Citizens are more encouraged to get involved in urban ecology with the widespread use of smartphones and mobile devices. As IoT technologies gradually advance and expand, citizens and governments are bound to be connected in ways no one has ever seen before.
However, with the challenges and controversies come enormous benefits and opportunities, highlighting the debate between public space and the privacy of individuals. Aggressive collection of public data in smart cities can pose a threat to citizens’ privacy, leading to an increased risk of cyber attacks but also high cost and data discrimination. It is estimated that over the next 20 years, cities will invest a total of approximately US$41 trillion in infrastructure upgrades. Future city planners and policy makers would have no choice but to assure the public that these dark sides of IoT technologies do not affect the ethical and normal functioning of the city.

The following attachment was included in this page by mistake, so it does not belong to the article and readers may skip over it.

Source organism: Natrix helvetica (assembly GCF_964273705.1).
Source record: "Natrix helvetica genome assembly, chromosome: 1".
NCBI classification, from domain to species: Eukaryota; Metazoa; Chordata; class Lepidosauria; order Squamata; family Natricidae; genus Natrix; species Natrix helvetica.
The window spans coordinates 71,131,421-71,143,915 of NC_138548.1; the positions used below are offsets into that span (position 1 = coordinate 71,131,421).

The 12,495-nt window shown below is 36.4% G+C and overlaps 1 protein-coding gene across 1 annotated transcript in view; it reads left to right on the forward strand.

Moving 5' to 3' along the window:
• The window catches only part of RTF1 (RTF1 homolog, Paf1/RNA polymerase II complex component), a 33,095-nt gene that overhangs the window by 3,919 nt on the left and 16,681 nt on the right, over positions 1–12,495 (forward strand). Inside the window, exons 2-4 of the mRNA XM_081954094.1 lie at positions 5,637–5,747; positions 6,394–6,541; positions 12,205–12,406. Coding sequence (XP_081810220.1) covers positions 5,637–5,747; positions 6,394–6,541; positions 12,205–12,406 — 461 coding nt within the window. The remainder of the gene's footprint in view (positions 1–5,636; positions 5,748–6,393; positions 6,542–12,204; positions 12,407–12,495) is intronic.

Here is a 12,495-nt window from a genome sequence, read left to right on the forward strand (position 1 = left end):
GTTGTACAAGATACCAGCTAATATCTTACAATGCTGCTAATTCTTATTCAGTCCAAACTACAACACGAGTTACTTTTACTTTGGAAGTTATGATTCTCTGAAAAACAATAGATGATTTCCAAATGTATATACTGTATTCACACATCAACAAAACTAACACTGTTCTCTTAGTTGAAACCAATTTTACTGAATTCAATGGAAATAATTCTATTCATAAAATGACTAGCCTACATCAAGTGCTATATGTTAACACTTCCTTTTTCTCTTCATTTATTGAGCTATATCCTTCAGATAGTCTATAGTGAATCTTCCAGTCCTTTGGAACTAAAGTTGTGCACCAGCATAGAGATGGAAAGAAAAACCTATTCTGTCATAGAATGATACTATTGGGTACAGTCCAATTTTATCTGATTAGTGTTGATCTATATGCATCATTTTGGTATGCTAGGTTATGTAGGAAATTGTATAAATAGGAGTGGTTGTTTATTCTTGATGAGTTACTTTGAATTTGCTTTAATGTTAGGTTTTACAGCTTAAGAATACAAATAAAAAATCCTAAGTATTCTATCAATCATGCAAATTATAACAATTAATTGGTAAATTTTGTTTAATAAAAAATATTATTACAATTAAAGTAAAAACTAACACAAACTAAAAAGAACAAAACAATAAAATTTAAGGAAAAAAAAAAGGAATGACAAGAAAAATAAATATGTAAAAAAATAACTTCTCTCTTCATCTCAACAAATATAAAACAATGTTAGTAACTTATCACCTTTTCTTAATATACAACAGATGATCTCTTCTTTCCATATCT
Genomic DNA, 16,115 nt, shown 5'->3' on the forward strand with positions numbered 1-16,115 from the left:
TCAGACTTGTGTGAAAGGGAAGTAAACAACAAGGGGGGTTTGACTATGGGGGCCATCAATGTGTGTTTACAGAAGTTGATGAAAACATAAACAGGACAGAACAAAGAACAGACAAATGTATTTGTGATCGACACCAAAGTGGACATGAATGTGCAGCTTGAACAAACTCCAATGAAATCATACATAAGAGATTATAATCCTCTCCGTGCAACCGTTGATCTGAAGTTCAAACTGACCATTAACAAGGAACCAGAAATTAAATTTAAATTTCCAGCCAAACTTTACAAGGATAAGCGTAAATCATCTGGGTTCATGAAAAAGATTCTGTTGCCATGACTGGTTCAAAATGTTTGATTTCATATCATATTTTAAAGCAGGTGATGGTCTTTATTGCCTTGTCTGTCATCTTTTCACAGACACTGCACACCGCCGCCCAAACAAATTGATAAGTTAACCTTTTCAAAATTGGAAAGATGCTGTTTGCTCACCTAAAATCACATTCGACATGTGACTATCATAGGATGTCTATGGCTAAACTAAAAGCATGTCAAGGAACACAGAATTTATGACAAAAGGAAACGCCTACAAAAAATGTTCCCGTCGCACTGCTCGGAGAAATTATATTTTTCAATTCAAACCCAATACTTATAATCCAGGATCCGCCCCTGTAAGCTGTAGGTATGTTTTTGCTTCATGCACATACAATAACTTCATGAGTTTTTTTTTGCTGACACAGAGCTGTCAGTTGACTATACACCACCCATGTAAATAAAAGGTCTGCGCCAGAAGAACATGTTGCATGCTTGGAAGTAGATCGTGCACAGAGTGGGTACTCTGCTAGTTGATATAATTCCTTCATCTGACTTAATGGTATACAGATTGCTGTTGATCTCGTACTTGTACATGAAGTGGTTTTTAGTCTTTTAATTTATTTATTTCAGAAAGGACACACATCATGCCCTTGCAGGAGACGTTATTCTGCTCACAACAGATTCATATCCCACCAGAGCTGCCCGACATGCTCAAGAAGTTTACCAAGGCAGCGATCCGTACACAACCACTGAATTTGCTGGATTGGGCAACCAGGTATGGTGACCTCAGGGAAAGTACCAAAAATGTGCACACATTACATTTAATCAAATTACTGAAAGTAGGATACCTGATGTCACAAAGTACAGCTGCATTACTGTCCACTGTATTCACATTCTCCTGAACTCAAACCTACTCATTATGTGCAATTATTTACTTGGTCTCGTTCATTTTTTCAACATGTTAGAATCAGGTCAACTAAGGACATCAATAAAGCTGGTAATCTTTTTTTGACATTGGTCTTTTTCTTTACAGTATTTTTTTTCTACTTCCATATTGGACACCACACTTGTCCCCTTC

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2. Smart Energy
Urban sustainability is an essential component of smart cities. To achieve this, it is imperative to invest in efficient and environmentally friendly energy management.
With the rapid growth of urban clusters in recent decades, the demand for energy supply has exploded. It is sometimes so high that it exceeds the availability of their local resources. A long-term solution to meet growing energy demand is the so-called smart energy chainwhich relies entirely on renewable energy sources such as solar and wind energy. This system allows decentralized clean and sustainable energy to be transmitted to every corner of the urban area through an intelligent digital system.